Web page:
An important indicator for the conditions in the burial context at the time of deposition and changes in the time after deposition, is the analysis of joint articulation and the position of individual parts of the skeleton. It is important to note that the original deposition surface of the burial can no longer be determined, which makes it difficult to determine the exact position of the body and skeleton in relation to this deposition surface. What can be described is the position of the parts of the skeleton relative to each other. The skull is lying on its left side, facing south. The occipital bone and the atlas were observed articulated. Further, the mandibular condyle was found articulated with the mandibular fossa at the skull base. The lower jaw was found in an open position and had thus moved outside the volume of the body. As a whole the skull, mandible and atlas were found in a position circa 25 cm from where we assume the shoulder girdle and the first thoracic vertebrae would have been. A series of actions may have resulted in this position. First, the skull may have been separated from the body before the moment of deposition and placed at this location in the grave. Second, the skull may have been separated from the rest of the body during the decomposition process and displaced due to natural decomposition processes of the body and underlying organic material. A third possibility is that the skull was displaced due to intervention in the grave after the initial decomposition process had dissolved the connective tissue between the first and maybe the second cervical vertebrae (atlas and axis) and the rest of the cervical vertebrae.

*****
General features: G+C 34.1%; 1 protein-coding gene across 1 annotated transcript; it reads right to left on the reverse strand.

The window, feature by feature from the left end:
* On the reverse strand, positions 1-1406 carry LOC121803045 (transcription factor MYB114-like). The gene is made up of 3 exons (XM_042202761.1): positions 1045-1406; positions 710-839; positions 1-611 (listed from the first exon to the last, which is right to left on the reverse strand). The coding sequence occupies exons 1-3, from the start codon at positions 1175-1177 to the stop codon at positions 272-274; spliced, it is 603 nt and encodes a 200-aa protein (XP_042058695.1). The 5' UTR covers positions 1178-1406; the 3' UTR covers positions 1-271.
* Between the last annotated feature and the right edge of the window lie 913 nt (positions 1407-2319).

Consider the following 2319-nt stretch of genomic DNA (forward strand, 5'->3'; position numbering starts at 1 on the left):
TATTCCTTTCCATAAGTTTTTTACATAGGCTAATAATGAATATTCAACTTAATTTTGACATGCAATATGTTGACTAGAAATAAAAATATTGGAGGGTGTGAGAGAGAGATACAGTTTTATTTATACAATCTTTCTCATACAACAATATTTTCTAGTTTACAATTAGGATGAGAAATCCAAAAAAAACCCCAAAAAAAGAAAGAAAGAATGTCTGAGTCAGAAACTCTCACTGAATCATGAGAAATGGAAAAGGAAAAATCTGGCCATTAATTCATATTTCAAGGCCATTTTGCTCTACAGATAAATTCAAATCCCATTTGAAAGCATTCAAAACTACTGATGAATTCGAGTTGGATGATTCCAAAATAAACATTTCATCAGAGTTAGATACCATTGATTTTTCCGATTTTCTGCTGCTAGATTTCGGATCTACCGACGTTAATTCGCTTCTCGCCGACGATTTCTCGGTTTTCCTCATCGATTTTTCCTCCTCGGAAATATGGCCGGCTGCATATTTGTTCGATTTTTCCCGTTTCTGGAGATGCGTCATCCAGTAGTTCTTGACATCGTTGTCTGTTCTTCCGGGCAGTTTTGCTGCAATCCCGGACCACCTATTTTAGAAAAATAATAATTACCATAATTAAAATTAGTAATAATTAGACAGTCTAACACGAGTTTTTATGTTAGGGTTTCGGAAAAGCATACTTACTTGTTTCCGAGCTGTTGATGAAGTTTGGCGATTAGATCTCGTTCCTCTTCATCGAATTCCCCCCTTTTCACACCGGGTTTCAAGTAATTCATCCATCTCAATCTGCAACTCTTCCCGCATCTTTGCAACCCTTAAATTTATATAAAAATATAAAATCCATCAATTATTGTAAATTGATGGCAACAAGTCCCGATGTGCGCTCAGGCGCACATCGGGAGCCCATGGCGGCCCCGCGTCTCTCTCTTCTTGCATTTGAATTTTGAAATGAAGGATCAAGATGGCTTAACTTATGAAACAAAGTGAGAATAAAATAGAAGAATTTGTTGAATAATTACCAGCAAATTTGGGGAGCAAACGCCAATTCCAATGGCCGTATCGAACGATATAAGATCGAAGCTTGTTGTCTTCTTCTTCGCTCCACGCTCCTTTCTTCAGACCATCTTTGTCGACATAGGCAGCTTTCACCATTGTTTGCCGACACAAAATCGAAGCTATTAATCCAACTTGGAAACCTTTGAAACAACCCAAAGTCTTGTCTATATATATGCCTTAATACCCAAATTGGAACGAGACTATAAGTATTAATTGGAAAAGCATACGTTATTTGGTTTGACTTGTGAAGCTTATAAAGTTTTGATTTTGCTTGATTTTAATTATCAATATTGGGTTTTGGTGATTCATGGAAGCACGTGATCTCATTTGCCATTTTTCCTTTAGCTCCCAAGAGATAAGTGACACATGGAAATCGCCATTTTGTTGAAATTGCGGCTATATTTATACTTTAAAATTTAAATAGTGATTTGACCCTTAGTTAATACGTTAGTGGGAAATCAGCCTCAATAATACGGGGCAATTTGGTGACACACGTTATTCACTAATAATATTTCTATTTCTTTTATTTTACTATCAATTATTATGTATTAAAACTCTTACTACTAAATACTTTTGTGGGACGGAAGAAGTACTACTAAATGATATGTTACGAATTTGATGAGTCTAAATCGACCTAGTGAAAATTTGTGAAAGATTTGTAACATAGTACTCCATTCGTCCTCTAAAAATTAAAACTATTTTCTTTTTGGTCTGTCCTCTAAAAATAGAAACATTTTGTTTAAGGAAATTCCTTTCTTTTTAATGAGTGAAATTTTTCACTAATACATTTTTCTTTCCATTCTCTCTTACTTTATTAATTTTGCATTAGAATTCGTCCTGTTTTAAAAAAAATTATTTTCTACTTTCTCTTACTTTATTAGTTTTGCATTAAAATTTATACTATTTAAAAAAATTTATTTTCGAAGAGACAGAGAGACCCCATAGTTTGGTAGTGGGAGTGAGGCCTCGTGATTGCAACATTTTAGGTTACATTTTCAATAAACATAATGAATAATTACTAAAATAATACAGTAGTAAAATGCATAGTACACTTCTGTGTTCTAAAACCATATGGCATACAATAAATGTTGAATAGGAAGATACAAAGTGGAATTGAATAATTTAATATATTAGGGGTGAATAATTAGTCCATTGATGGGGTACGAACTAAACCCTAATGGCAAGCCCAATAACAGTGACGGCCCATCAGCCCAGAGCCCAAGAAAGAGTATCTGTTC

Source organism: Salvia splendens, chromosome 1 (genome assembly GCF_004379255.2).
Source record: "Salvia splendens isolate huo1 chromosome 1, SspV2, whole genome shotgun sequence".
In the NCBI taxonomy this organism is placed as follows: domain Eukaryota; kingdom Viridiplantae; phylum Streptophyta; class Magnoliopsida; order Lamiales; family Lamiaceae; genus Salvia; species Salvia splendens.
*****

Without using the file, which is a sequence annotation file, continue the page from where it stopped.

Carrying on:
Remains of the left arm can be seen to the left of the body, with the radius and ulna in an acute angle of circa 45 degrees with the humerus. These bones seem to articulate with each other and the humerus may have articulated in the shoulder joint. Due to the poor state of preservation this cannot be determined with more certitude. The bones of the pelvic girdle are distributed in a manner which suggests that the left part of the pelvis rested on the bottom of the grave and the right half of the pelvis was displaced into the volume of the body during decomposition and is now lying on top of the left half. The pelvis was also found in close association with the disarticulated bone deposition. It seems that the right pelvis may have leaned against the disarticulated bones. The left femoral head was found articulated with the hip joint.
In conclusion, the taphonomical data show us that the skull was displaced. If we consider this displacement the result of natural decomposition processes then both the distance of displacement and the position of the mandible could be interpreted as indications that the body was lying in an open space in the grave (Duday 1990). This is no longer true if we assume that the skull was displaced due to later human intervention in the grave. In that case the jaw may have opened at the time of intervention. Therefore, evidence for the presence of an open space depends on the interpretation of the displacement of the skull.